Jan 6, 2003 6:25 PM
was back in the late 60s. It was a beautiful sapphire blue and white Peugot that cost me around $250 back then. It had chrome forks and chain stay, Campy componets including friction downtube shifters, Campy center pull brakes, aluminum rims with sewups. Squandered youth. I wish I had that bike back now.

Unfortunately I don't remember the ride quality. I rode it up Mt. Diablo every Saturday morning. Over Pleasant Hill Rd. back and forth to Lafayette for my after school job. I rode it one summer down and back to Yosemite after my Junior year of HS. I rode it through Zion, North Rim of the Grand Canyon, and Yellowstone. Wool jersey and shorts with a leather chamois, toe clips and shoes with a leather soles and no socks and a hair net.

Brian did warn me to take extra care of the frame so there maybe some truth to the easy denting.
This bike has a plush ridefixedgearhead
Jan 6, 2003 2:28 PM
You are right. Reynolds 753 is no longer available as it has been superceeded by 853 which is enhanced by the welding process during assembly , or at least so says the official Reynolds web site. I have yet to ride any bike made of the higher number stuff from Reynolds, but I understand, from reports of people that have and compared the two, they can produce a very light weight frame which has as good a ride characteristics as the older 531 steel which was the benchmark of the industry for years. It should provide you with many years of great riding. I understand that it is a little more prone to getting dented if it is abused because it is thinner than the older 531.That was supposedly the reason they withdrew it and went with 853 Is that your understanding? Maybe it is just folk myth. Have you ridden any similar bike made of 531, and do you have a comparison?Let us know.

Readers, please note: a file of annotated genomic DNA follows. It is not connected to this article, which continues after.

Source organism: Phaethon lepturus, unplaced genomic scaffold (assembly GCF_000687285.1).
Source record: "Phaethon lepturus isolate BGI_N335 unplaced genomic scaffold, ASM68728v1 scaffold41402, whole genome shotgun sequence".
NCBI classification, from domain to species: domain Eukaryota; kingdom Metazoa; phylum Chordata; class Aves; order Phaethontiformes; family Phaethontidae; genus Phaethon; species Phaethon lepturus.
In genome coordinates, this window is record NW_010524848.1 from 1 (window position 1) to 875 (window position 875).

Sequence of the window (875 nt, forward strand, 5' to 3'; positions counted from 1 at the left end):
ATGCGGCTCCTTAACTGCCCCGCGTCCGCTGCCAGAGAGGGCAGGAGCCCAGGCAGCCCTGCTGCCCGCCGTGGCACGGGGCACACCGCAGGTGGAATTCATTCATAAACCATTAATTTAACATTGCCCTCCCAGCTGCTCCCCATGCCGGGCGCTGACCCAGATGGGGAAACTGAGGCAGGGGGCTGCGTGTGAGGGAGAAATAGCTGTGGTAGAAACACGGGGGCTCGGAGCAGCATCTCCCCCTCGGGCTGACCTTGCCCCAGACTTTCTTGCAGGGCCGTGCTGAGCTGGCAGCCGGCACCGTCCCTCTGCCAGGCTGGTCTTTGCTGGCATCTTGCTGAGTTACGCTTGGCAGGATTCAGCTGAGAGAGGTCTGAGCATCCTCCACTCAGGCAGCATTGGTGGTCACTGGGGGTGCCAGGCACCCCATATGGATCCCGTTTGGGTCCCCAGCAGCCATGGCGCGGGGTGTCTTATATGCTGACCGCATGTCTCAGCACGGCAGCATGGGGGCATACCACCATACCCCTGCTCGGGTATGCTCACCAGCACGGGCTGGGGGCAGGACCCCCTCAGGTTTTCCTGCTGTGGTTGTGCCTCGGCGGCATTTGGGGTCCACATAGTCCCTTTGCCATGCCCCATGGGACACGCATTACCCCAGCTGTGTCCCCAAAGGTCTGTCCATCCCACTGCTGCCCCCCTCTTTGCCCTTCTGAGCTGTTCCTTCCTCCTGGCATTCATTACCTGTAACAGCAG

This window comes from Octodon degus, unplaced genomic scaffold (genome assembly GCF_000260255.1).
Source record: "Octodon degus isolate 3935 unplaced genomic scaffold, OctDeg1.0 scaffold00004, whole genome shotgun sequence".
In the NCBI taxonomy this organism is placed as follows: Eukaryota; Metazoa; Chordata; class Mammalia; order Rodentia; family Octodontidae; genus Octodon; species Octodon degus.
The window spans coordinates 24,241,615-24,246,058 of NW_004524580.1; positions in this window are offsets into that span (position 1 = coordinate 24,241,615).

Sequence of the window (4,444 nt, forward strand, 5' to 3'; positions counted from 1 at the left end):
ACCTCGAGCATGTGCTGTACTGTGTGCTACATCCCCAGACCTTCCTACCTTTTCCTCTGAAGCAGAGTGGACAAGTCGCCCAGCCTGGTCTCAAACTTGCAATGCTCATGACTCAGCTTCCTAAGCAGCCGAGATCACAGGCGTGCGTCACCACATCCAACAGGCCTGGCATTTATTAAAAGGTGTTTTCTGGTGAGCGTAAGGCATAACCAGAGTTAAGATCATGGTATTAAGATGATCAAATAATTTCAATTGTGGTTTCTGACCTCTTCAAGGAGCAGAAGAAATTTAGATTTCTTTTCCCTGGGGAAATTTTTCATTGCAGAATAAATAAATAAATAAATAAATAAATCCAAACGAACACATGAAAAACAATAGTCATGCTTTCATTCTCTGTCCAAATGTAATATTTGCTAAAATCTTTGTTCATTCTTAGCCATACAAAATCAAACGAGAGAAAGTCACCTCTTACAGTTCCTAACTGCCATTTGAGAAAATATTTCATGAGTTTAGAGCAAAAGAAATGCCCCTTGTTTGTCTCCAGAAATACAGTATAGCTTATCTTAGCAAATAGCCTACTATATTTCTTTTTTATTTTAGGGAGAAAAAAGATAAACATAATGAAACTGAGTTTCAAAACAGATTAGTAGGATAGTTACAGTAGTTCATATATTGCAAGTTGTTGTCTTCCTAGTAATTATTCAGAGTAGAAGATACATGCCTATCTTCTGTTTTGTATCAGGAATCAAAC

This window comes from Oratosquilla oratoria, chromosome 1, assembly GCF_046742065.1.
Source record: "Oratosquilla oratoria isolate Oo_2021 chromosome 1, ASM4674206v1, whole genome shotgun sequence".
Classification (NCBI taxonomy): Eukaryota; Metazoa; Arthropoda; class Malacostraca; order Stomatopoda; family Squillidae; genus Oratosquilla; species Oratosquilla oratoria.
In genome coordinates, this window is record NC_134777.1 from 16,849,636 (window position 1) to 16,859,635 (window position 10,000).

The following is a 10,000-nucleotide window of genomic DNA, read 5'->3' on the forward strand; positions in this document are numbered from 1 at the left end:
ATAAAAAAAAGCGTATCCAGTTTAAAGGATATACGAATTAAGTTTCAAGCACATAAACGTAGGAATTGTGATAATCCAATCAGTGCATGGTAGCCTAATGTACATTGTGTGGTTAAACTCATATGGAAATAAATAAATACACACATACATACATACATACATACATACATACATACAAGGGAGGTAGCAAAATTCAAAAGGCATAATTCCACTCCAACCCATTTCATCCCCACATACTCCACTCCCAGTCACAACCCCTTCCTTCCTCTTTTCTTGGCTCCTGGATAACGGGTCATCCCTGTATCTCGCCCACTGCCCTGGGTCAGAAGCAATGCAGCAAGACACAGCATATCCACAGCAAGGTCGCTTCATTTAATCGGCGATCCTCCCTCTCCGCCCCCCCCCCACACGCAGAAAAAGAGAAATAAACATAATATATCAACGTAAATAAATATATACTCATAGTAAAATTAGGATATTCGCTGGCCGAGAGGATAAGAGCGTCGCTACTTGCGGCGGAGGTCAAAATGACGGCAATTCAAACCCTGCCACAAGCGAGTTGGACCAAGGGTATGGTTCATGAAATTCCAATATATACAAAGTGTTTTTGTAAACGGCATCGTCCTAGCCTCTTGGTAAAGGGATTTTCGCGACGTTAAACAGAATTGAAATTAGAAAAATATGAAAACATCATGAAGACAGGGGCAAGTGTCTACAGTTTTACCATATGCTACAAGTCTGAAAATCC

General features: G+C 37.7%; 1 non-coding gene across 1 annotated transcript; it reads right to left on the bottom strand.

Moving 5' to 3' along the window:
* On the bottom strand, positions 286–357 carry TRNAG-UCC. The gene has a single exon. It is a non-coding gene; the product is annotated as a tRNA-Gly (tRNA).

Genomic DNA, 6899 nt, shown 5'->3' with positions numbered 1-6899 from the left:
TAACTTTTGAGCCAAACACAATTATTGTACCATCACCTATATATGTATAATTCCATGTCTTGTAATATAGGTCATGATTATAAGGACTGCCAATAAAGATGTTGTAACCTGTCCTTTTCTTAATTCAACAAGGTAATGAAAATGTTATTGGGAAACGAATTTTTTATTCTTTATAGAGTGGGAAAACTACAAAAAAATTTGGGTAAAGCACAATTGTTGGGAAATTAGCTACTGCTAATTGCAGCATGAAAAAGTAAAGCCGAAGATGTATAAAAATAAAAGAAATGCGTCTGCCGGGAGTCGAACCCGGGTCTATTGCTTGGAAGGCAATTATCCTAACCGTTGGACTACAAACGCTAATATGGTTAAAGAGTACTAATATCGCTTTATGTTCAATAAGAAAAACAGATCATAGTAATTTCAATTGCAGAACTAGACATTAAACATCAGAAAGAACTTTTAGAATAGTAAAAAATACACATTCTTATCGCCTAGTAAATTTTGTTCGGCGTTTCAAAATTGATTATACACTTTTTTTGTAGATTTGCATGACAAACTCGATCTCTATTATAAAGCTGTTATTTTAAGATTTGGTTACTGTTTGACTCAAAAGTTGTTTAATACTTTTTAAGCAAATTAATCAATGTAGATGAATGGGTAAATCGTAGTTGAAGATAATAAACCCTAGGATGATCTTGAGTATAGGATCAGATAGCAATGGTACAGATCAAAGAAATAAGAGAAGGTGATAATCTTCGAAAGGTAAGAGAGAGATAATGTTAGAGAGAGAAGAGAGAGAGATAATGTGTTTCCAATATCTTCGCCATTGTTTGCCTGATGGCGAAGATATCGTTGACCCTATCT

fixedgearhead
re: Introducing myself and one of bikesfixedgearhead
Jan 6, 2003 11:28 AM
Ah! Mt Diablo. I lived in Walnut Creek for 13 years and used to ride Mt. Diablo regularly. The last 1/4 mile up to the observation tower was one of the steapest rides in the Bay Area. Brings back fond memories of pain and pleasure. Welcome to you. Nice looking ride.

fixedgearhead
re: Introducing myself and one of bikesRon in NorCal
Jan 6, 2003 11:41 AM
I was born and raised in Pleasant Hill. I'm currently living in Walnut Creek.

It is indeed a small world.
Hi Ron.look271
Jan 6, 2003 11:28 AM
That fixie makes my "beater" Nishiki look masculine! =)
Welcome aboard!
Hey, Ron... Welcome aboard!Tig
Jan 6, 2003 4:07 PM
No need to introduce ourselves to you since you've been lurking a while and have read our single speed babbling. It's such a fun and incredible way to ride, we just can't shut up about it! LOL

It is good to see more and more SS/fixed gear riders contributing their knowledge and experiences here. I consider any adult cyclist to be wiser than the average citizen, and a single speed rider a genius!

That's a wonderful bike you have there. It must have what I like to call a "magic carpet ride". Be sure to share some ride reports and tips with us in the future.
What a great photo!Oneheart
Jan 7, 2003 8:23 AM
Welcome to the site Ron. What a beautiful background, beatiful California day and to be out riding your fixed gear... is this Heaven?